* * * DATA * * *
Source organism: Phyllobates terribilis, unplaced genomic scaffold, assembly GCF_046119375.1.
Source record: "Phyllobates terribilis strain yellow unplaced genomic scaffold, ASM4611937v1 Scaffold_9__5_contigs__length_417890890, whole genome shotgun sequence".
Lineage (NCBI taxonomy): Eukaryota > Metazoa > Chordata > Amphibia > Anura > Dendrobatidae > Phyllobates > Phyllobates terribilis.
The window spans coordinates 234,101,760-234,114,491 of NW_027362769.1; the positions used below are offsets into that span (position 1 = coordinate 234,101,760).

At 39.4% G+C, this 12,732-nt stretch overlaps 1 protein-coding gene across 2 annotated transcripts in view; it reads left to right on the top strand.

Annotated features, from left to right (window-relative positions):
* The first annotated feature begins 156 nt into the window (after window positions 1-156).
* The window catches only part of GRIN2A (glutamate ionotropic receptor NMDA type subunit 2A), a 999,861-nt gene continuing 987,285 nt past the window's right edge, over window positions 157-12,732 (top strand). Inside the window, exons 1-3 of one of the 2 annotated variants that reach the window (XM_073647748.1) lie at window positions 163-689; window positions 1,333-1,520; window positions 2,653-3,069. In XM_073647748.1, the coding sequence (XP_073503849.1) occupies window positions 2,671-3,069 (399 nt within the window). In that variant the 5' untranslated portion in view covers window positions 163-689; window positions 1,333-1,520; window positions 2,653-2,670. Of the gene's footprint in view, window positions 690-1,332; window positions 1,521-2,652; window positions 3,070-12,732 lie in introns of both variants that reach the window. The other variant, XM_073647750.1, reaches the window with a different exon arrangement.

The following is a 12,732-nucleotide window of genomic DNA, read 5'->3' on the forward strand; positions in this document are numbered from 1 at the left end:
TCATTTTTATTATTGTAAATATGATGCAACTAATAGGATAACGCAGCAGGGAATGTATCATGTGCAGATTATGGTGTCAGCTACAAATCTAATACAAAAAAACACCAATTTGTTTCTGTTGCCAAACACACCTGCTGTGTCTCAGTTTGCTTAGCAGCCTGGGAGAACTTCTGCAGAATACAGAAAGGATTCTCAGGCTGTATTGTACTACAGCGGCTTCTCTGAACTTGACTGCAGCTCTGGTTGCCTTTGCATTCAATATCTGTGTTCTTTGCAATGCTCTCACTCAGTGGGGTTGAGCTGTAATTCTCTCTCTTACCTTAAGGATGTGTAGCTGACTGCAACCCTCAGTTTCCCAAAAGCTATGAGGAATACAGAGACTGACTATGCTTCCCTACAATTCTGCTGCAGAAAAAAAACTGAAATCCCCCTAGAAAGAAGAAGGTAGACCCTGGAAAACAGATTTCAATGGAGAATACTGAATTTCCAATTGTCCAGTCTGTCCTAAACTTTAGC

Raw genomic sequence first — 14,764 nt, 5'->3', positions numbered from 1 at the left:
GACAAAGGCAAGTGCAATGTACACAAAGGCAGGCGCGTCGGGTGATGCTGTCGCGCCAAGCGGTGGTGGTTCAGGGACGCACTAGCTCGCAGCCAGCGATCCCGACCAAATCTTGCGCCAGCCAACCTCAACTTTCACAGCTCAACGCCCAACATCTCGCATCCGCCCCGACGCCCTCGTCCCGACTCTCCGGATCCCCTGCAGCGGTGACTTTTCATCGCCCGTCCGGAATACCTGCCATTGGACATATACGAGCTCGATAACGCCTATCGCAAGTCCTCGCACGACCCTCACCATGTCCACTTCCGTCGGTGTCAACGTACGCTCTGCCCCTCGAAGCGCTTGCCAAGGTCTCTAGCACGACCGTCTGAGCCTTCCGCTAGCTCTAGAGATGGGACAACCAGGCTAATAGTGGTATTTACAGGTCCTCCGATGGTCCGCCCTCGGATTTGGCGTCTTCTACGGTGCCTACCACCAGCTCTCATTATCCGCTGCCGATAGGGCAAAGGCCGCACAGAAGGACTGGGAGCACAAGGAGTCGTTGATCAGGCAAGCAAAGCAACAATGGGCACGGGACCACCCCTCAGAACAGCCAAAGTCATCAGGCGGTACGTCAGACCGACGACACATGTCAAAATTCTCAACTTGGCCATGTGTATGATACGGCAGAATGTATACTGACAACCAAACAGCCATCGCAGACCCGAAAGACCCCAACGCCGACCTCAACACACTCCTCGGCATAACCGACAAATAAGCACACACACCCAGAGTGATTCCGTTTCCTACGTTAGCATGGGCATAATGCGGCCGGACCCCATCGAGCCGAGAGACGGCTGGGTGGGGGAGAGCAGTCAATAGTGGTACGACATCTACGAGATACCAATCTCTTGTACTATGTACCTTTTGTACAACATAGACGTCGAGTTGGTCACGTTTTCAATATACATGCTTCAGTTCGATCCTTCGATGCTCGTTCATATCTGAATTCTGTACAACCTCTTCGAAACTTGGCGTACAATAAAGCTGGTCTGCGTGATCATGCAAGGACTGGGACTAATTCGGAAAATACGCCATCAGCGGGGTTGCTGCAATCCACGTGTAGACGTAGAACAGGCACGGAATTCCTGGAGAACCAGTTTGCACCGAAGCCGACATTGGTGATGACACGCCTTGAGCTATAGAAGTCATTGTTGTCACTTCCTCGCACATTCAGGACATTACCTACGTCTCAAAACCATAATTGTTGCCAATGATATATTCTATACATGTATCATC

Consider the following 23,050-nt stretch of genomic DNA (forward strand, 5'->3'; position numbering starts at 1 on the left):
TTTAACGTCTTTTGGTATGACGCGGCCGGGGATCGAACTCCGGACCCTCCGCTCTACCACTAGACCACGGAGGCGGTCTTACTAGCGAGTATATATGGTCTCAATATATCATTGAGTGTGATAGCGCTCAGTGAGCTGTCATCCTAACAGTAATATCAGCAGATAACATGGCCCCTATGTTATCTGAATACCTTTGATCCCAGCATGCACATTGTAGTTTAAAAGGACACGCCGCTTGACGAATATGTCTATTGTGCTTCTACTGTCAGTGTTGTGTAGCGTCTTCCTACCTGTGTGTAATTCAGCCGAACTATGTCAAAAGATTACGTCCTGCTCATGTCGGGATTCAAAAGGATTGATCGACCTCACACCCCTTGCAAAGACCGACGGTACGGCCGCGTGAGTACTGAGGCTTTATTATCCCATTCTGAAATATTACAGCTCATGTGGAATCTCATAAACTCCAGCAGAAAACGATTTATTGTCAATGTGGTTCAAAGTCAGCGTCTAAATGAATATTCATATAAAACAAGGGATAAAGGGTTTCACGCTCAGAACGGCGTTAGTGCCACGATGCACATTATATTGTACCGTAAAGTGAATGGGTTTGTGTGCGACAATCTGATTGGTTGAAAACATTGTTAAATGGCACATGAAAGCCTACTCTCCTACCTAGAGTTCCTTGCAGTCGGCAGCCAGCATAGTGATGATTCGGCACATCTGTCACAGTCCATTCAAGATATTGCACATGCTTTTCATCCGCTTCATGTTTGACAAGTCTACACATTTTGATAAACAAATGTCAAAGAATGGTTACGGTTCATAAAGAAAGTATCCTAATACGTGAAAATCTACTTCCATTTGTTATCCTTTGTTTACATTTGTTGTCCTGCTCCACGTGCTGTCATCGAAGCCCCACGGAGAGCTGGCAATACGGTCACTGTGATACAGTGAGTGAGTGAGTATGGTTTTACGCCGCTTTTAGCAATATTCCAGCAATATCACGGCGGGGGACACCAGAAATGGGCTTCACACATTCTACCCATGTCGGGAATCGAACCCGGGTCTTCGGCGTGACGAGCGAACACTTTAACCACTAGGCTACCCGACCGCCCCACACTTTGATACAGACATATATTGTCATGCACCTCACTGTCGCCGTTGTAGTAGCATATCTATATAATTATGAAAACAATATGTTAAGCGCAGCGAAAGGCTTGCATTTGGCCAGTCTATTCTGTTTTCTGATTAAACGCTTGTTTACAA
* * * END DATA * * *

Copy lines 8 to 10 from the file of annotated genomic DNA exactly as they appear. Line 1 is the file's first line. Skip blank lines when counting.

* The window catches only part of GRIN2A (glutamate ionotropic receptor NMDA type subunit 2A), a 999,861-nt gene continuing 987,285 nt past the window's right edge, over window positions 157-12,732 (top strand). Inside the window, exons 1-3 of one of the 2 annotated variants that reach the window (XM_073647748.1) lie at window positions 163-689; window positions 1,333-1,520; window positions 2,653-3,069. In XM_073647748.1, the coding sequence (XP_073503849.1) occupies window positions 2,671-3,069 (399 nt within the window). In that variant the 5' untranslated portion in view covers window positions 163-689; window positions 1,333-1,520; window positions 2,653-2,670. Of the gene's footprint in view, window positions 690-1,332; window positions 1,521-2,652; window positions 3,070-12,732 lie in introns of both variants that reach the window. The other variant, XM_073647750.1, reaches the window with a different exon arrangement.

The following is a 12,732-nucleotide window of genomic DNA, read 5'->3' on the forward strand; positions in this document are numbered from 1 at the left end:
TCATTTTTATTATTGTAAATATGATGCAACTAATAGGATAACGCAGCAGGGAATGTATCATGTGCAGATTATGGTGTCAGCTACAAATCTAATACAAAAAAACACCAATTTGTTTCTGTTGCCAAACACACCTGCTGTGTCTCAGTTTGCTTAGCAGCCTGGGAGAACTTCTGCAGAATACAGAAAGGATTCTCAGGCTGTATTGTACTACAGCGGCTTCTCTGAACTTGACTGCAGCTCTGGTTGCCTTTGCATTCAATATCTGTGTTCTTTGCAATGCTCTCACTCAGTGGGGTTGAGCTGTAATTCTCTCTCTTACCTTAAGGATGTGTAGCTGACTGCAACCCTCAGTTTCCCAAAAGCTATGAGGAATACAGAGACTGACTATGCTTCCCTACAATTCTGCTGCAGAAAAAAAACTGAAATCCCCCTAGAAAGAAGAAGGTAGACCCTGGAAAACAGATTTCAATGGAGAATACTGAATTTCCAATTGTCCAGTCTGTCCTAAACTTTAGC